Sunday morning involved two sessions. The first at 10am discussed the Ten-Volume Trilogy. We all shared our own experiences with our worlds taking a life of their own. Yeah, that means lot of stuff to come in Shijuren.

The last thing I did at the con was a Kaffeeklatsch where I discussed the Martin Koszta Affair again and how I can use it to inspire fiction. I was shocked to have so many attendees, actually, as the way they set these up they were designed to be intimate discussions involving less than ten people. I believe I got a full dozen, who seemed to really enjoy what I did. I’ll keep doing this panel as long as people keep enjoying it.

After that I got back on the road to return to Pennsic as quickly as I could. I enjoyed ConFluence quite a bit, but I was ready to get back to the Middle Ages.

ConQuest AAR

This past weekend was ConQuest 48 here in Kansas City. I had originally intended to attend with the plan of getting a dealer’s booth, but decided against it when I had the opportunity to be on 7 panels.

Two of the panels were a little whimsical. One was about beer. Not necessarily beer in science fiction and fantasy, just the kinds of beer we like. It was well-attended, which was nice from my perspective as the moderator. I went around the room and let everyone talk about their preferences, because otherwise it would have been a short, boring, rambling panel. By going around the room, we all participated and riffed off of each other.

The second whimsical one was bars in science fiction and fantasy, which didn’t go as well. I moderated this one as well, and I couldn’t really think of many good questions to move things along. Fortunately, the panelists, Selina Rosen and Tom Trumpinski, didn’t need much prompting.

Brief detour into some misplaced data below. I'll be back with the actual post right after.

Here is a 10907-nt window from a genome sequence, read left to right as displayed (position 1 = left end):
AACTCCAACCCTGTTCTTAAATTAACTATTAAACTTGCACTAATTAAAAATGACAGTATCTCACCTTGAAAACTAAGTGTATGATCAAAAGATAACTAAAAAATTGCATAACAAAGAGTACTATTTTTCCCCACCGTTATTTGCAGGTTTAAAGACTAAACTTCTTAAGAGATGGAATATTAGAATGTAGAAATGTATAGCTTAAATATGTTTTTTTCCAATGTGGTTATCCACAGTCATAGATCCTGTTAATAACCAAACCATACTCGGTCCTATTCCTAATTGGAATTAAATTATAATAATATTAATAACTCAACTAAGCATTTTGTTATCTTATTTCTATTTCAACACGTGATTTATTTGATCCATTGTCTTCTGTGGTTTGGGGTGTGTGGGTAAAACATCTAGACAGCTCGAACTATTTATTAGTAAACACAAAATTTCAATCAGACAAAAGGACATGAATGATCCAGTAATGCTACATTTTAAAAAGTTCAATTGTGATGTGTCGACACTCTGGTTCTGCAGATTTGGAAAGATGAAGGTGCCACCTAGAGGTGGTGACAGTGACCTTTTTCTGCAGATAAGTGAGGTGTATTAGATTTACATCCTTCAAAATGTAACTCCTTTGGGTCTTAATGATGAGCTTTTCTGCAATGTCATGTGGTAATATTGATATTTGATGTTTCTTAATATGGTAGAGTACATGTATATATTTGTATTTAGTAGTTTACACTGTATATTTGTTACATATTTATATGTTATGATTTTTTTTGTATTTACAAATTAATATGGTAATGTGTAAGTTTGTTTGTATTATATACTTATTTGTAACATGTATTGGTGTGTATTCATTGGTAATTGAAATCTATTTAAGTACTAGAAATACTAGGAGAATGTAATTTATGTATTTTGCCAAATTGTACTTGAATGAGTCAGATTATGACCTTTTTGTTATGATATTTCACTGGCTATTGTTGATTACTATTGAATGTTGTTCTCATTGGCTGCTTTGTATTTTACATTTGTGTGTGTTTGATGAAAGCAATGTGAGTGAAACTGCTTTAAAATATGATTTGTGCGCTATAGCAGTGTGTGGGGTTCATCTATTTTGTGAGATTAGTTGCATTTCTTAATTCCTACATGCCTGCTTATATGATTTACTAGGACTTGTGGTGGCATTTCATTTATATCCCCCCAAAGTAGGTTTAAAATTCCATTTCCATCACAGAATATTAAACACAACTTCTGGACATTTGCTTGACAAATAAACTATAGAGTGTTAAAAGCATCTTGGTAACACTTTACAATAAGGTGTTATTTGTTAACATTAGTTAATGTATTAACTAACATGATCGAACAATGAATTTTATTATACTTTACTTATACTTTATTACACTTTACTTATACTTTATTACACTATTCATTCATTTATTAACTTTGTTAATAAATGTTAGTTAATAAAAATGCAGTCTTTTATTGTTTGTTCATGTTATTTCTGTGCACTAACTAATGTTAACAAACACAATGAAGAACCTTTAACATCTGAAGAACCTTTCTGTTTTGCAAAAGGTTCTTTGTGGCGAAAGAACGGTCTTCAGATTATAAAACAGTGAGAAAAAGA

I moderated another panel, this one on writing strong characters. This panel had four panelists, and ranged far afield. I didn’t do a good job here, because I think we could have focused on some specifics but instead talked more theory and philosophy. Obviously, those are important, but I don’t know that what we discussed was overly helpful to anyone there. The panelists did a good job and were always contributing, but I never emphasized a focus, and in retrospect, I think we could have given more had I done so.

I was a panelist on three panels. My favorite was Selina and I talking about writing combat scenes. One specific I need to print out and put in my office is: “Remember what your character is actually fighting.” Just because a particular opponent is facing them doesn’t mean that’s the character’s real battle. Luke isn’t fighting Vader, really. He’s fighting the Dark Side. This actually came from a discussion ahead of time in a conversation about both strong characters and combat scenes. It’ll help me going forward, I think.

I was also on a panel about using sources from across the world, not just the Arthurian / Celtic / Norse / Greek myths that form the basis of much fantasy. There are already a bunch of hints of that in Shijuren, and more to come. I include Russian, Balkan, and Middle Eastern myths already, along with a touch of Sub-Saharan African and Mongolian. There’ll be more coming from Amaranth, too, which will be heavily influenced by the Mahabharata and Bhagavad Vita from Indian traditions. There’s good stories in a lot of traditions, and I’m happy to use them.

My other panel was my using history in SF/F by going through the Martin Koszta Affair. I’m going to continue doing this, as the people there seem to be really interested in how I look through things. My big problem is that I get so excited I go too fast. I need to pace a little better. I had about 5 minutes of flex that I should have used simply by going slower.

Finally, I had a reading on Sunday. Not surprisingly, there weren’t many people there. The other reader, Jeri Frontera, had a great idea to Facebook Live her reading. I’m going to do some research to see if I can’t start doing that. I definitely need more media on my website.

Overall, a good weekend of schmoozing and meeting people, which is what a con is supposed to be.